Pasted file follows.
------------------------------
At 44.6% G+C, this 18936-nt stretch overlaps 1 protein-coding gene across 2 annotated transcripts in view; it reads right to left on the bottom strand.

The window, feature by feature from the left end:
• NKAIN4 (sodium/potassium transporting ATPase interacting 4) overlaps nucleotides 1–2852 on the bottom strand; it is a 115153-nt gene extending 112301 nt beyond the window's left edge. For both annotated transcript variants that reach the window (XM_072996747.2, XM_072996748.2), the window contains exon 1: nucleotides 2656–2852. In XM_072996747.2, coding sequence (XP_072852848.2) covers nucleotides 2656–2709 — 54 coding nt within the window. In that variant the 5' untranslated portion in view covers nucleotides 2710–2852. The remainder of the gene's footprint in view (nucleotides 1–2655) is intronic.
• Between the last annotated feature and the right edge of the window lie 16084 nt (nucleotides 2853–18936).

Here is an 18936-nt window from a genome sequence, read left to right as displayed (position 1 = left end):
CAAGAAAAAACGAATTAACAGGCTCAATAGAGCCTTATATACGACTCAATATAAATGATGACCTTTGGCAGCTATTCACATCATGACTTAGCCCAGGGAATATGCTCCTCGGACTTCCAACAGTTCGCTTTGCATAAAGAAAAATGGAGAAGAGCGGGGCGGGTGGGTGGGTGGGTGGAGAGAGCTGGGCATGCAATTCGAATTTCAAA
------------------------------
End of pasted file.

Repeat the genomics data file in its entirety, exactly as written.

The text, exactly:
At 44.6% G+C, this 18936-nt stretch overlaps 1 protein-coding gene across 2 annotated transcripts in view; it reads right to left on the bottom strand.

The window, feature by feature from the left end:
• NKAIN4 (sodium/potassium transporting ATPase interacting 4) overlaps nucleotides 1–2852 on the bottom strand; it is a 115153-nt gene extending 112301 nt beyond the window's left edge. For both annotated transcript variants that reach the window (XM_072996747.2, XM_072996748.2), the window contains exon 1: nucleotides 2656–2852. In XM_072996747.2, coding sequence (XP_072852848.2) covers nucleotides 2656–2709 — 54 coding nt within the window. In that variant the 5' untranslated portion in view covers nucleotides 2710–2852. The remainder of the gene's footprint in view (nucleotides 1–2655) is intronic.
• Between the last annotated feature and the right edge of the window lie 16084 nt (nucleotides 2853–18936).

Here is an 18936-nt window from a genome sequence, read left to right as displayed (position 1 = left end):
CAAGAAAAAACGAATTAACAGGCTCAATAGAGCCTTATATACGACTCAATATAAATGATGACCTTTGGCAGCTATTCACATCATGACTTAGCCCAGGGAATATGCTCCTCGGACTTCCAACAGTTCGCTTTGCATAAAGAAAAATGGAGAAGAGCGGGGCGGGTGGGTGGGTGGGTGGAGAGAGCTGGGCATGCAATTCGAATTTCAAA